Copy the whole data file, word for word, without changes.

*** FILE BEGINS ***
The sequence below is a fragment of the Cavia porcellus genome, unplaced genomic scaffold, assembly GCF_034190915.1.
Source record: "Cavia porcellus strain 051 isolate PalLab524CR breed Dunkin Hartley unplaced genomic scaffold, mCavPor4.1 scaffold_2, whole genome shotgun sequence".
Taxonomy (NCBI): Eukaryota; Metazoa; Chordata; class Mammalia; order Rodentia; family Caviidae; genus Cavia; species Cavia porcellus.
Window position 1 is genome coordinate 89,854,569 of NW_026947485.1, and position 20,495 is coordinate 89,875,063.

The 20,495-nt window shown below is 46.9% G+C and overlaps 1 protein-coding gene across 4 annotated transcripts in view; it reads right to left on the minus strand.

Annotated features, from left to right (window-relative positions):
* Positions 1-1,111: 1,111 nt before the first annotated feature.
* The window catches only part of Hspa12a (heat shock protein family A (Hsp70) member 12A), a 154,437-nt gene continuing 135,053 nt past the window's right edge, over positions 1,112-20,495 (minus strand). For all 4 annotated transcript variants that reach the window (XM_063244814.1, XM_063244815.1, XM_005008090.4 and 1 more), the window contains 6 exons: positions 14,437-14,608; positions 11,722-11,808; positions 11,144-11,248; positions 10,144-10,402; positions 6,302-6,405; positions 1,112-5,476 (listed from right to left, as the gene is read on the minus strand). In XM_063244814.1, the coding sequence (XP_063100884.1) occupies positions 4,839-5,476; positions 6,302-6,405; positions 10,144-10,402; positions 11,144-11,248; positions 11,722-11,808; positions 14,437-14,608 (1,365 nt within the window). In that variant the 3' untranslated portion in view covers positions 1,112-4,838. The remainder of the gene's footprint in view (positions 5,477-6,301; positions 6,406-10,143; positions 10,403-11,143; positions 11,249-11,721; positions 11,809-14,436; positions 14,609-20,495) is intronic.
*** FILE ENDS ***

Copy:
The sequence below is a fragment of the Cavia porcellus genome, unplaced genomic scaffold, assembly GCF_034190915.1.
Source record: "Cavia porcellus strain 051 isolate PalLab524CR breed Dunkin Hartley unplaced genomic scaffold, mCavPor4.1 scaffold_2, whole genome shotgun sequence".
Taxonomy (NCBI): Eukaryota; Metazoa; Chordata; class Mammalia; order Rodentia; family Caviidae; genus Cavia; species Cavia porcellus.
Window position 1 is genome coordinate 89,854,569 of NW_026947485.1, and position 20,495 is coordinate 89,875,063.

The 20,495-nt window shown below is 46.9% G+C and overlaps 1 protein-coding gene across 4 annotated transcripts in view; it reads right to left on the minus strand.

Annotated features, from left to right (window-relative positions):
* Positions 1-1,111: 1,111 nt before the first annotated feature.
* The window catches only part of Hspa12a (heat shock protein family A (Hsp70) member 12A), a 154,437-nt gene continuing 135,053 nt past the window's right edge, over positions 1,112-20,495 (minus strand). For all 4 annotated transcript variants that reach the window (XM_063244814.1, XM_063244815.1, XM_005008090.4 and 1 more), the window contains 6 exons: positions 14,437-14,608; positions 11,722-11,808; positions 11,144-11,248; positions 10,144-10,402; positions 6,302-6,405; positions 1,112-5,476 (listed from right to left, as the gene is read on the minus strand). In XM_063244814.1, the coding sequence (XP_063100884.1) occupies positions 4,839-5,476; positions 6,302-6,405; positions 10,144-10,402; positions 11,144-11,248; positions 11,722-11,808; positions 14,437-14,608 (1,365 nt within the window). In that variant the 3' untranslated portion in view covers positions 1,112-4,838. The remainder of the gene's footprint in view (positions 5,477-6,301; positions 6,406-10,143; positions 10,403-11,143; positions 11,249-11,721; positions 11,809-14,436; positions 14,609-20,495) is intronic.